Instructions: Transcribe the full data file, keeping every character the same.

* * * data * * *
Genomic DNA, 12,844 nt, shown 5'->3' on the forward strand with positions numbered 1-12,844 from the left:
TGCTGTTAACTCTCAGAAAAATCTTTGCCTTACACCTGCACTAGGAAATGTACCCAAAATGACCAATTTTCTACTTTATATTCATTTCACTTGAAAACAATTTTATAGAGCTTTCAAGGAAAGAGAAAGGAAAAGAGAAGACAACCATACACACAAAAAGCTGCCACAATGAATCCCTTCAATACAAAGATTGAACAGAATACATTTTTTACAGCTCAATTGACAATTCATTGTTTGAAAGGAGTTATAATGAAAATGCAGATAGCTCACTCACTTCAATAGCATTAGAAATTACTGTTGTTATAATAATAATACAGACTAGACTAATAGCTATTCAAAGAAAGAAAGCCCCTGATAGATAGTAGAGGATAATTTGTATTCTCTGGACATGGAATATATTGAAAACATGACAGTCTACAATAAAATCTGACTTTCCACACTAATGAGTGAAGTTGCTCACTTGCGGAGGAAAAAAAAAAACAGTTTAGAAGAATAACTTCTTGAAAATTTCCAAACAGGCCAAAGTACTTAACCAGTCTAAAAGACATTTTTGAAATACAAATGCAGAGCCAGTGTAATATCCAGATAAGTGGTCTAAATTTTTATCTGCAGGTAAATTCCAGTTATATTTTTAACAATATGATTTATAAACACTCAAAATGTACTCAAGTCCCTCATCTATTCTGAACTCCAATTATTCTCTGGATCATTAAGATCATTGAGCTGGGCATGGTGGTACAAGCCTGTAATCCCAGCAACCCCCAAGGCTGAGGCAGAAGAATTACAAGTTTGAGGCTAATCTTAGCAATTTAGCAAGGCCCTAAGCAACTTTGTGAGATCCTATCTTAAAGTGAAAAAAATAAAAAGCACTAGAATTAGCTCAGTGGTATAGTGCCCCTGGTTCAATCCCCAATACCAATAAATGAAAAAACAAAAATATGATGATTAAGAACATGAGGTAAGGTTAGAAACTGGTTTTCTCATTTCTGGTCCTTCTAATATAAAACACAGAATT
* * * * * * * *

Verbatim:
Genomic DNA, 12,844 nt, shown 5'->3' on the forward strand with positions numbered 1-12,844 from the left:
TGCTGTTAACTCTCAGAAAAATCTTTGCCTTACACCTGCACTAGGAAATGTACCCAAAATGACCAATTTTCTACTTTATATTCATTTCACTTGAAAACAATTTTATAGAGCTTTCAAGGAAAGAGAAAGGAAAAGAGAAGACAACCATACACACAAAAAGCTGCCACAATGAATCCCTTCAATACAAAGATTGAACAGAATACATTTTTTACAGCTCAATTGACAATTCATTGTTTGAAAGGAGTTATAATGAAAATGCAGATAGCTCACTCACTTCAATAGCATTAGAAATTACTGTTGTTATAATAATAATACAGACTAGACTAATAGCTATTCAAAGAAAGAAAGCCCCTGATAGATAGTAGAGGATAATTTGTATTCTCTGGACATGGAATATATTGAAAACATGACAGTCTACAATAAAATCTGACTTTCCACACTAATGAGTGAAGTTGCTCACTTGCGGAGGAAAAAAAAAAACAGTTTAGAAGAATAACTTCTTGAAAATTTCCAAACAGGCCAAAGTACTTAACCAGTCTAAAAGACATTTTTGAAATACAAATGCAGAGCCAGTGTAATATCCAGATAAGTGGTCTAAATTTTTATCTGCAGGTAAATTCCAGTTATATTTTTAACAATATGATTTATAAACACTCAAAATGTACTCAAGTCCCTCATCTATTCTGAACTCCAATTATTCTCTGGATCATTAAGATCATTGAGCTGGGCATGGTGGTACAAGCCTGTAATCCCAGCAACCCCCAAGGCTGAGGCAGAAGAATTACAAGTTTGAGGCTAATCTTAGCAATTTAGCAAGGCCCTAAGCAACTTTGTGAGATCCTATCTTAAAGTGAAAAAAATAAAAAGCACTAGAATTAGCTCAGTGGTATAGTGCCCCTGGTTCAATCCCCAATACCAATAAATGAAAAAACAAAAATATGATGATTAAGAACATGAGGTAAGGTTAGAAACTGGTTTTCTCATTTCTGGTCCTTCTAATATAAAACACAGAATT